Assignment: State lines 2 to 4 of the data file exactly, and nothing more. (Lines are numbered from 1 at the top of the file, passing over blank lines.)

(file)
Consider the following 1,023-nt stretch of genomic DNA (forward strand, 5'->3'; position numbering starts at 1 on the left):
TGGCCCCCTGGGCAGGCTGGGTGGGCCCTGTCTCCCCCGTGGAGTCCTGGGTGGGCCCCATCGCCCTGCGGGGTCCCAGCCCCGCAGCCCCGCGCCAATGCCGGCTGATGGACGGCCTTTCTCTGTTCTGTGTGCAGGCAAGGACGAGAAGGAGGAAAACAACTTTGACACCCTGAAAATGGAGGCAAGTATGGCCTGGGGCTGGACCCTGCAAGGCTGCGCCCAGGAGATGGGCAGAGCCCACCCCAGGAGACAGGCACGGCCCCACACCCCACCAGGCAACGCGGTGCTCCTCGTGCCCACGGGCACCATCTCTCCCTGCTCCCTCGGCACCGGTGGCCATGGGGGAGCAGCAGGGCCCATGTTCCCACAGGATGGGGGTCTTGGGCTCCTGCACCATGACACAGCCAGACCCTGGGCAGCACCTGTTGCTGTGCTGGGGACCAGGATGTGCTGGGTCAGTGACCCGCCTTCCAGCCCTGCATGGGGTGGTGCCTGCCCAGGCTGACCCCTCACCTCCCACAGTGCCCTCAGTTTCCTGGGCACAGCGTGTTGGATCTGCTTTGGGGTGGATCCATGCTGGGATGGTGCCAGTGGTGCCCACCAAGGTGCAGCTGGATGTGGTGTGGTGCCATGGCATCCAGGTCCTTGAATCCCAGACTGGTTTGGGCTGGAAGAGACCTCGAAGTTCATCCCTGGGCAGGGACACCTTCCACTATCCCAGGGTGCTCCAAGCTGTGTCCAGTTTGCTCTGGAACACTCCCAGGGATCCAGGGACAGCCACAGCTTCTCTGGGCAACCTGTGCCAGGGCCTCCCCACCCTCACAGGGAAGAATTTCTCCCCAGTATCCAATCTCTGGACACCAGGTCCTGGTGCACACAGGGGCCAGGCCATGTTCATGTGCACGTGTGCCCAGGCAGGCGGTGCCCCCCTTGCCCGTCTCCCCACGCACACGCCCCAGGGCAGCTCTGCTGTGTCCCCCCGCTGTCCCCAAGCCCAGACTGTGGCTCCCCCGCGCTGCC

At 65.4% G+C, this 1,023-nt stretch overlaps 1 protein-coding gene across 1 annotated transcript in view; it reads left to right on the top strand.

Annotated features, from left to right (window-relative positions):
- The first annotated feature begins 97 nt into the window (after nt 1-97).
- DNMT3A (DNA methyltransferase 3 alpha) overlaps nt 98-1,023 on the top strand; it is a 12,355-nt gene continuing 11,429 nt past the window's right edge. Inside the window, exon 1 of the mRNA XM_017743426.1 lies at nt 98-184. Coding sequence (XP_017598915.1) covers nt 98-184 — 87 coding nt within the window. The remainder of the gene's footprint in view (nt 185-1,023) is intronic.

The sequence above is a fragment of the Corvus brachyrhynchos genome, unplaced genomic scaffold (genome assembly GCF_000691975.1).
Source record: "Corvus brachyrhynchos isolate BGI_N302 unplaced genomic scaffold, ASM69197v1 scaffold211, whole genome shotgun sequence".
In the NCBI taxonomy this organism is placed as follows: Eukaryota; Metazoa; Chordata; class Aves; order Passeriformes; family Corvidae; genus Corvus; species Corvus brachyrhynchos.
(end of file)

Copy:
TGGCCCCCTGGGCAGGCTGGGTGGGCCCTGTCTCCCCCGTGGAGTCCTGGGTGGGCCCCATCGCCCTGCGGGGTCCCAGCCCCGCAGCCCCGCGCCAATGCCGGCTGATGGACGGCCTTTCTCTGTTCTGTGTGCAGGCAAGGACGAGAAGGAGGAAAACAACTTTGACACCCTGAAAATGGAGGCAAGTATGGCCTGGGGCTGGACCCTGCAAGGCTGCGCCCAGGAGATGGGCAGAGCCCACCCCAGGAGACAGGCACGGCCCCACACCCCACCAGGCAACGCGGTGCTCCTCGTGCCCACGGGCACCATCTCTCCCTGCTCCCTCGGCACCGGTGGCCATGGGGGAGCAGCAGGGCCCATGTTCCCACAGGATGGGGGTCTTGGGCTCCTGCACCATGACACAGCCAGACCCTGGGCAGCACCTGTTGCTGTGCTGGGGACCAGGATGTGCTGGGTCAGTGACCCGCCTTCCAGCCCTGCATGGGGTGGTGCCTGCCCAGGCTGACCCCTCACCTCCCACAGTGCCCTCAGTTTCCTGGGCACAGCGTGTTGGATCTGCTTTGGGGTGGATCCATGCTGGGATGGTGCCAGTGGTGCCCACCAAGGTGCAGCTGGATGTGGTGTGGTGCCATGGCATCCAGGTCCTTGAATCCCAGACTGGTTTGGGCTGGAAGAGACCTCGAAGTTCATCCCTGGGCAGGGACACCTTCCACTATCCCAGGGTGCTCCAAGCTGTGTCCAGTTTGCTCTGGAACACTCCCAGGGATCCAGGGACAGCCACAGCTTCTCTGGGCAACCTGTGCCAGGGCCTCCCCACCCTCACAGGGAAGAATTTCTCCCCAGTATCCAATCTCTGGACACCAGGTCCTGGTGCACACAGGGGCCAGGCCATGTTCATGTGCACGTGTGCCCAGGCAGGCGGTGCCCCCCTTGCCCGTCTCCCCACGCACACGCCCCAGGGCAGCTCTGCTGTGTCCCCCCGCTGTCCCCAAGCCCAGACTGTGGCTCCCCCGCGCTGCC

At 65.4% G+C, this 1,023-nt stretch overlaps 1 protein-coding gene across 1 annotated transcript in view; it reads left to right on the top strand.

Annotated features, from left to right (window-relative positions):